Friday, March 31, 2006

migration or harvest? part two

It looks like I didn't do my homework very well. Two days before my previous post Thom Rainer, another Southern Baptist, made the following statements in another Baptist Press article:

The numerical evidence seems clear. The American church is dying. We are not reproducing Christians. American church growth is typically the transfer of members from one congregation to another, rather than the conversion of the lost. I guess I could blame the churches, her leaders, and stubborn church members. But I must confess that I too often fall short in my own evangelistic zeal. Sometimes I get so busy that I fail to do the main thing.

Perhaps the first step for all of us is the confession of our own sins of disobedience, our own failures to take the evangelistic mandate seriously. Perhaps if we determine that the problem begins with me, then we can be a part of the solution.

Note, Rainer's comments are the result of analyzing evangelical churches across denominational lines not just the SBC. It sounds like we have more to be concerned about than Southern Baptists migrating to our churches. We need to consider whether we are simply paying lip service to the "evangel."
How many evangelical churches does it take to raise one convert sounds like a joke gone horribly wrong. We need to join Rainer in recognizing this problem by falling on our faces.


Blogger Jack said...

I'm not confident that what we preach to people is even the real Gospel half the time. At 2nd Baptist Houston I heard Ed Young Jr. preach during a Fourth of July event that becoming a Christian was a matter of "pledging allegiance to Jesus", like we do to the flag. Lots of people falsely believe that it's the going forward that saves you, or praying the prayer, or the baptism. A lot of Baptist churches are functioning Campbellites, in my opinion. The Baptist churches seem to have as big a back door as they do a front door -- people hear a 10-minute message, pray a prayer and get baptized, but I think a lot of these "converts" were never really understood the Gospel. Just like Charles G. Finney's bogus, works-centered "Christian revivals", that ended up actually contributing to the secularization of the Northeast, because his "converts" didn't stay, and the "Christianity" he preached didn't regenerate!

But we must beware Rainier's mechanical view of conversion -- meaning, it's also the unbelieving world's fault for being indifferent or rejecting. They aren't robots in whom we can just push buttons and "cause" conversions by using the right music, psychology, or a particular invitation style.

Monday, April 10, 2006 12:04:00 PM  
Anonymous Sean said...

Jack, the way you describe the "mechanical view of conversion" is in fact very congruent to what good ol' Chuck Finney was doing in his revivals. I read Surprising Insights From the Recently Unchurched a while back and there is a dimension to it that emphasizes looking like a church that is attractive to outsiders (i.e. having clean bathrooms and a nice children's program and such) but that seems like a given to many of us (I would hope). At least in that book there was a consistent emphasis on having strong biblical teaching in the church. If Rainer is able to convince many in the SBC of this need in his capacity as President of Lifeway, then the future of the SBC is bright.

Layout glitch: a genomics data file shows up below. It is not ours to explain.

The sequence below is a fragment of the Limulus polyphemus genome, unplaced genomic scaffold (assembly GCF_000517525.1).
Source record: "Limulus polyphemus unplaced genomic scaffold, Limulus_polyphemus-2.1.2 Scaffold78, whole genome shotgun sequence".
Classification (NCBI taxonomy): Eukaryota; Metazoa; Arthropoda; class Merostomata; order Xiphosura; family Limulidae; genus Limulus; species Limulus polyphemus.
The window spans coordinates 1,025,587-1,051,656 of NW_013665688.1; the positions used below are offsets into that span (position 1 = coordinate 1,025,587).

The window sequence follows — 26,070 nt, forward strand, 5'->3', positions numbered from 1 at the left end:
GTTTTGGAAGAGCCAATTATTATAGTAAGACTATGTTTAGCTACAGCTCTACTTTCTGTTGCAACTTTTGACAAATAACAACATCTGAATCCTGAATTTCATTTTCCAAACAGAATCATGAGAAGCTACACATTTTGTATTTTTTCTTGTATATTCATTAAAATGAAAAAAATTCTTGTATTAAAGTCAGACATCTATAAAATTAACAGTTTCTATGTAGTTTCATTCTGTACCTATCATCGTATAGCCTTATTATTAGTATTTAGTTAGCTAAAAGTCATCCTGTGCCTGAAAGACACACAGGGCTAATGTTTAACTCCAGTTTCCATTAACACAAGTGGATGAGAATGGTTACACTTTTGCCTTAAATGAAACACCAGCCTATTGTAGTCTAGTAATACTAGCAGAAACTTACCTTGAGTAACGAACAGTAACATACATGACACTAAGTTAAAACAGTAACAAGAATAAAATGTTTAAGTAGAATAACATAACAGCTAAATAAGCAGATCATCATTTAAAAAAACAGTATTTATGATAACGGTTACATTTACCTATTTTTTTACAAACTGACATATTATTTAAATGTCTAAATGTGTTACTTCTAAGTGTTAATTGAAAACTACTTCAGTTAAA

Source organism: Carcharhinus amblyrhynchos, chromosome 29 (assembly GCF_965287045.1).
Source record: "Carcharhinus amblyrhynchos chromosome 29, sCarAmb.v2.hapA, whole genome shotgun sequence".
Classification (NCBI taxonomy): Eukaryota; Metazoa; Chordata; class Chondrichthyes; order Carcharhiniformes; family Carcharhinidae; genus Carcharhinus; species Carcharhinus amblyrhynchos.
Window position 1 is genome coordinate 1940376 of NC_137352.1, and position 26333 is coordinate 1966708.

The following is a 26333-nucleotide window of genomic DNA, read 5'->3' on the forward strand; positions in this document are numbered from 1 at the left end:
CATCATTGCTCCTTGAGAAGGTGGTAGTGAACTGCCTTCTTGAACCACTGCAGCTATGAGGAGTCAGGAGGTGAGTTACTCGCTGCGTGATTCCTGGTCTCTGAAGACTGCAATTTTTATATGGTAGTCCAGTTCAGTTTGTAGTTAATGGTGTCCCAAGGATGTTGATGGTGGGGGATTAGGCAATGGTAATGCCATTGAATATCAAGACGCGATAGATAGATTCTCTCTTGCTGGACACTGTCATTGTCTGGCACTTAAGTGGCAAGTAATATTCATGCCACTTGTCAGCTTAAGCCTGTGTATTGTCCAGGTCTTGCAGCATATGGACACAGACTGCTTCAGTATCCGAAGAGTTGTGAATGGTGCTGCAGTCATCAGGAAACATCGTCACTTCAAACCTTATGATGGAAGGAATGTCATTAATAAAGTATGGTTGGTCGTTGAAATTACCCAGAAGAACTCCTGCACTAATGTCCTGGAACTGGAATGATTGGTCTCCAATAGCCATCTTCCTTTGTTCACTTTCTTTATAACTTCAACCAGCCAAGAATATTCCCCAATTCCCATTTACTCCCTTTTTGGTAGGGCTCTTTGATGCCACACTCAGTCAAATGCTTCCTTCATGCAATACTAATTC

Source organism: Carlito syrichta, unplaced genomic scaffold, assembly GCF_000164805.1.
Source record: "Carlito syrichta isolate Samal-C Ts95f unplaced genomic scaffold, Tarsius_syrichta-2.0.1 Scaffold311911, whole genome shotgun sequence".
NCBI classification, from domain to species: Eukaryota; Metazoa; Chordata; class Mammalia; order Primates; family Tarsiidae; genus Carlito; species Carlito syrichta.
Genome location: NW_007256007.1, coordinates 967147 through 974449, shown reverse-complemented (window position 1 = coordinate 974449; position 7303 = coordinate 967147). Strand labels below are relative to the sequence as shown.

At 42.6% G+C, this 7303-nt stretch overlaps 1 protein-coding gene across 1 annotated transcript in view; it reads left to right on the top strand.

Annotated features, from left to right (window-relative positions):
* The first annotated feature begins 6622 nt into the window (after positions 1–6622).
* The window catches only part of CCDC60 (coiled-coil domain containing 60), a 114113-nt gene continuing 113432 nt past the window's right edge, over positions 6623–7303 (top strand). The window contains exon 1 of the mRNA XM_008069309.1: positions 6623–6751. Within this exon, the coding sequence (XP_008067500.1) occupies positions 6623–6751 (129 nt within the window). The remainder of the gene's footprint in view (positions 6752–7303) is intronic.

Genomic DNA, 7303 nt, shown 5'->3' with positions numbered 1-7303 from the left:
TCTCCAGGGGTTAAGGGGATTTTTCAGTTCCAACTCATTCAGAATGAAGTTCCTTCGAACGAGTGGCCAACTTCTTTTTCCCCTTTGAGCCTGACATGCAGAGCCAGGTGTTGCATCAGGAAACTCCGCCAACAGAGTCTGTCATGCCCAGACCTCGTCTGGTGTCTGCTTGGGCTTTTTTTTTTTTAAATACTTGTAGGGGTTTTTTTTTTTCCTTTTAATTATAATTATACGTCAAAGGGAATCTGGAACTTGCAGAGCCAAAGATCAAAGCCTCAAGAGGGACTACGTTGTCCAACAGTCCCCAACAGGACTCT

Tuesday, April 11, 2006 12:55:00 PM  
Blogger D.R. said...

Jack, as a Southern Baptist, I agree with your general assessment of Baptists (at least of the non-Reformed variety). That is why I am thankful that Calvinism is growing in the denomination and at least three of the big 6 seminaries, Calvinism is a dominant view. Calvinism, mind you, isn't the answer to the problem, per se, but the idea of Lordship (or Schreiner's and Piper's nuanced Means of Salvation view) is. And generally "works-based" preaching, as you have labeled it, has a theological problem with Lordship salvation. It's just not easy enough or formulaic. It's too much like Jesus in Luke 14 and not enough like the prooftexting methods they employ (like stripping Romans 10:13 out of its context and chanting it like a mantra).

So, I would say, hold on. The tide is turning. After all, in my lastes blog post I reported that Baptist Press has officially gotten something right and published John Piper's article, "Don't Waste Your Cancer." It may be that those in the SBC are about to wake up from an almost century long sleep to find that the methods they have employed are no longer effective because they never were Biblical.

But as for Rainer, I wouldn't take what he said here and speculate too much from it. If you have read his books and knew the guy, you would have a better frame of reference for what he is saying, which I don't think is best understood in how you took it. As far as I know he is sickened by modern church growth methods and he has written books to prove them uneffective, using his crack research teams at Southern Seminary.

But in the end, I think Decisional Theology is losing strength in the SBC. It's evident from those in the leadership that are getting angry and getting loud about it. They have even gone far enough as to blame Calvinism, as if the movement is large enough now to cover the multitude of sins committed in evangelism by those under their tutelage. So hold on Jack and watch what happens in the coming days in the SBC. There may indeed still be a Edwardsian-Whitfieldian revival left in the old denom.

Tuesday, April 11, 2006 1:13:00 PM  

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